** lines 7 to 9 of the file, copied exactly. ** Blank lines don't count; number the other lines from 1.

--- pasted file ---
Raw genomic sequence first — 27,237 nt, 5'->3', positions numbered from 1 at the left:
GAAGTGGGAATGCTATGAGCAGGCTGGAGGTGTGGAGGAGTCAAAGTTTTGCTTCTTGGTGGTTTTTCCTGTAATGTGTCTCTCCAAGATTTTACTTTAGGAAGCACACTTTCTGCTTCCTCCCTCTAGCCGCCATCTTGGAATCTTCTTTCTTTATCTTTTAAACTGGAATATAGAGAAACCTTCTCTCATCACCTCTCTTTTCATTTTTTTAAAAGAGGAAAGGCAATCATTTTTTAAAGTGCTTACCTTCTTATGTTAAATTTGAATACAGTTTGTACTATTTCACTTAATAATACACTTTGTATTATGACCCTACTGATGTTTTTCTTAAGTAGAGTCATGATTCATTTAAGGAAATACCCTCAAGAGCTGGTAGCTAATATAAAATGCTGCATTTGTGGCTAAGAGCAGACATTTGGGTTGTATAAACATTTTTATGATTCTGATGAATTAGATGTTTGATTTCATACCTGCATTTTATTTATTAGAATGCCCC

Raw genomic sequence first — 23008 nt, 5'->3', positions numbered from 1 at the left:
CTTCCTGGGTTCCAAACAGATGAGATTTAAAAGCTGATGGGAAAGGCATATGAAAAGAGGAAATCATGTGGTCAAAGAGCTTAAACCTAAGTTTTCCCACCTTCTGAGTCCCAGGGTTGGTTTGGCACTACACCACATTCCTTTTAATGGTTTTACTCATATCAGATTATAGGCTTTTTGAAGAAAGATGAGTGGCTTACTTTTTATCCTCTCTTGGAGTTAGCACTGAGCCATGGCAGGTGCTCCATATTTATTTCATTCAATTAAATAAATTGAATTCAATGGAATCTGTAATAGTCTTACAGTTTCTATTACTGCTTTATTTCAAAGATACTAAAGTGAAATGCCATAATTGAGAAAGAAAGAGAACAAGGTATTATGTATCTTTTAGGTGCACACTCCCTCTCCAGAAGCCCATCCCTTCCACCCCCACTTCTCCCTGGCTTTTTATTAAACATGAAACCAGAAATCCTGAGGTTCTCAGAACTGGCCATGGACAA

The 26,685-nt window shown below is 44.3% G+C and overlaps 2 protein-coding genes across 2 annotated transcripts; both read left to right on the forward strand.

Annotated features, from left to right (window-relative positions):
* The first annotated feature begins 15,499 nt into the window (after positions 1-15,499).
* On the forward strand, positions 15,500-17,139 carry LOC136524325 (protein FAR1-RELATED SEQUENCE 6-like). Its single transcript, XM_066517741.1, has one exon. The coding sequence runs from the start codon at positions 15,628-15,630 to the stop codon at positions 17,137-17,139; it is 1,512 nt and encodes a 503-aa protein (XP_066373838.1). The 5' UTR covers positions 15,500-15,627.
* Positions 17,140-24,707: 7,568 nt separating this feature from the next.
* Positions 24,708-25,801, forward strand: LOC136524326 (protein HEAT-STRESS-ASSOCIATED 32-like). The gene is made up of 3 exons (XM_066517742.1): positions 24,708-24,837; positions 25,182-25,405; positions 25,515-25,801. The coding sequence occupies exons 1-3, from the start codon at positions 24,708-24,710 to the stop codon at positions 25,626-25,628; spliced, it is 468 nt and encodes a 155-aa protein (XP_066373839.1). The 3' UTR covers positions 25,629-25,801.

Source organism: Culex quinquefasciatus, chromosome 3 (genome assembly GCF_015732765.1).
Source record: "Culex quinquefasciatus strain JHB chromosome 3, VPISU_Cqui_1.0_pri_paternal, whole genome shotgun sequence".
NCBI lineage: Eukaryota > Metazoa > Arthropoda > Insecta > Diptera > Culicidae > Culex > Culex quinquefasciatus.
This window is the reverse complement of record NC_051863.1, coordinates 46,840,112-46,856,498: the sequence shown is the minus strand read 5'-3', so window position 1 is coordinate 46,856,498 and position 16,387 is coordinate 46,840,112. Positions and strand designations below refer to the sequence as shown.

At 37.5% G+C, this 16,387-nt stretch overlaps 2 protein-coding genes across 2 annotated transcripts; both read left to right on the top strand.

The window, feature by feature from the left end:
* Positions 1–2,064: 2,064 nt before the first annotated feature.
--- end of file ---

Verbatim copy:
* The first annotated feature begins 15,499 nt into the window (after positions 1-15,499).
* On the forward strand, positions 15,500-17,139 carry LOC136524325 (protein FAR1-RELATED SEQUENCE 6-like). Its single transcript, XM_066517741.1, has one exon. The coding sequence runs from the start codon at positions 15,628-15,630 to the stop codon at positions 17,137-17,139; it is 1,512 nt and encodes a 503-aa protein (XP_066373838.1). The 5' UTR covers positions 15,500-15,627.
* Positions 17,140-24,707: 7,568 nt separating this feature from the next.